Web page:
Deep in southwest Mongolia, in the arid shadow of the Altai Nuruu Mountains, a little-known bear ekes out a perilous existence. The Gobi Desert has a host of endangered wildlife, but today the Gobi bear -- a subspecies of the Brown bear known to scientists as Ursus arctos gobiensis -- is one of the most threatened animals in the world. Scientists estimate only 22 to 30 of the bears are left, all in the wild where they face shrinking water supplies thanks to global warming.
Slightly smaller than the Brown bear, the Gobi bear -- or Mazaalai, as they are called in Mongolian -- are the only bears adapted to a desert climate, says Harry Reynolds, an American bear expert who started the joint Mongolian-American Gobi Bear Project research program in 2005. "Gobi bears are special because they can live in an environment no other bear can. Brown bears from almost any other place could not live here and survive," says Reynolds, a retired wildlife biologist and former president of the International Association for Bear Research and Management.
Unlike other Brown bears, Gobi bears are chiefly vegetarian, relying on a diet of wild rhubarb roots, berries, wild onion and other desert flora. Though similar in size, the scant food supply usually means they weigh much less. Otherwise, due to their reclusive nature, small numbers, and the sheer immensity of their inhospitable home terrain, very little is known about the Mazaalai.
"No foreigner had ever heard about the Gobi bear until the 1920s, when the first Russian expedition from the State Geographical Society of the Soviet Union went in search of the bear," recounts Luvsamjamba Amgalan, a scientist at the Institute of Biology of the Mongolian Academy of Sciences. That expedition turned up empty-handed, “except for oral accounts from locals.”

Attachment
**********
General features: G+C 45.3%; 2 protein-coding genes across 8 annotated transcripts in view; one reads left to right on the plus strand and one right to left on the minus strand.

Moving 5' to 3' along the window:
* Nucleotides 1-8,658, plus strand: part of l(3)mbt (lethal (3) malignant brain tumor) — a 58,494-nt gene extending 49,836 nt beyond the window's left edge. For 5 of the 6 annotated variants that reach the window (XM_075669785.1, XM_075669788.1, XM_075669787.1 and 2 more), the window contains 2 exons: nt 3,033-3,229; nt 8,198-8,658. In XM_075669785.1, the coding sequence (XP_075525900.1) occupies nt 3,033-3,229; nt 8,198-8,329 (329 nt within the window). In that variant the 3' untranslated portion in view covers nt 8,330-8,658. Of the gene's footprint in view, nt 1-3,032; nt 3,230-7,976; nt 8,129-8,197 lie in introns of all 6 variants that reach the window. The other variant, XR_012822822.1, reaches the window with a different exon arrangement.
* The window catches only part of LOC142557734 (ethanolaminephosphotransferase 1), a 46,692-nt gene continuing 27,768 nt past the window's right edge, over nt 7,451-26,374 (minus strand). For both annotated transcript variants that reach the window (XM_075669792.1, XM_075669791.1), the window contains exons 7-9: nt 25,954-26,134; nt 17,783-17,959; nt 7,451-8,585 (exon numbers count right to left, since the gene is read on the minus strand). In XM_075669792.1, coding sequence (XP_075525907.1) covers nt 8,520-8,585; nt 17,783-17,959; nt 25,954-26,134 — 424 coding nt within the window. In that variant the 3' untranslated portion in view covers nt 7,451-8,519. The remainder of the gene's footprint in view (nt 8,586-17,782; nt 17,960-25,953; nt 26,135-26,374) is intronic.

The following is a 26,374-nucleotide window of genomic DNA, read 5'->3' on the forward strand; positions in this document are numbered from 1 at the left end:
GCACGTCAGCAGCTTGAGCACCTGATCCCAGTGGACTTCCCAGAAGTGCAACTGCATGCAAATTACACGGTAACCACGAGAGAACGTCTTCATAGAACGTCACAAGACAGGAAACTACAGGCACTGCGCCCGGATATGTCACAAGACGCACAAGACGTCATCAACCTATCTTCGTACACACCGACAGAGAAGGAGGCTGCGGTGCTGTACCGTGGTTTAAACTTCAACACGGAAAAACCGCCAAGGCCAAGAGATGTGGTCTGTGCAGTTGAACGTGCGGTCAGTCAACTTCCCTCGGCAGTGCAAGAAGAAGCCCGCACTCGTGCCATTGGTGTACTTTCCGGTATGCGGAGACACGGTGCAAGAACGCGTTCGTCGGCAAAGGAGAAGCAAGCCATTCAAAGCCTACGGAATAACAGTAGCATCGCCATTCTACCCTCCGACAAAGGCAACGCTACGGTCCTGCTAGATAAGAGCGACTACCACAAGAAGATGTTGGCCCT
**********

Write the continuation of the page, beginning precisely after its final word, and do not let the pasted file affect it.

In 1943, a Mongolian-Russian team confirmed their first sightings. By 1953, local scientists had carried out a few studies and successfully lobbied a hunting ban. Boosting biodiversity in the region, Ulaanbaatar declared a 52,000 square kilometers national park in 1975 -- which it remains today as the Great Gobi Strictly Protected Area (GGSPA). Even so, many species living in the Gobi, Asia's largest desert, are tottering on the brink of extinction.
"Annual precipitation is only about 50 millimeters. Shrinking water sources because of climate change have a huge influence and cause shortages of food and nutrition for wild animals," says GGSPA Director Batmunkh Mijiddorj.
Scientists disagree whether humans or climate change have caused the bear to retreat further into the desert in recent years. Sightings are now limited to a few scattered mountain ranges near the Chinese border. But evidence suggests water supplies are quickly vanishing.
"One of the indications there could have been more water in the past is the presence of trees along drainages and near some of the springs. Some of those places have no young trees,” says Reynolds, who believes disappearing water is the biggest threat facing animals in the Gobi.
Budget constraints and extreme conditions in the Gobi are the chief challenges to research and efforts to establish a concrete conservation plan. But a supplementary government feeding program, launched in the 1980s, has been critical: The bears are highly dependent on the food troughs when they come out of hibernation in spring, before their natural food has grown, say researchers and park rangers monitoring the bear habitats. Feeding points now serve researchers who collect data with remote cameras and fur traps.
"The least we can do at this point is to provide better quality forage for the bears so they can retain their fat for breeding, and to rehabilitate the springs and make them better available to the animals," says Reynolds, who opposes attempts to breed the animals in captivity, a desperate measure promoted by officials from the National Commission for Conservation of Endangered Species.
"The first rule is to do no harm. The bears are in such a balance right now that one little thing could tip them over to extinction and removing a viable breeding population from the wild could be it," he argues.
Given the odds and the rare sightings, scientists have been skeptical about the bear's chances for survival. In 1998, one researcher predicted the Mazaalai would be extinct by 2010. But enthusiasts are keen to defy the skeptics.
"We're better off living with hope than no hope. The Gobi bears have shown themselves very resilient in adapting to a harsh environment and if they continue to do so with just a little bit of help -- that's what we're after," says Reynolds.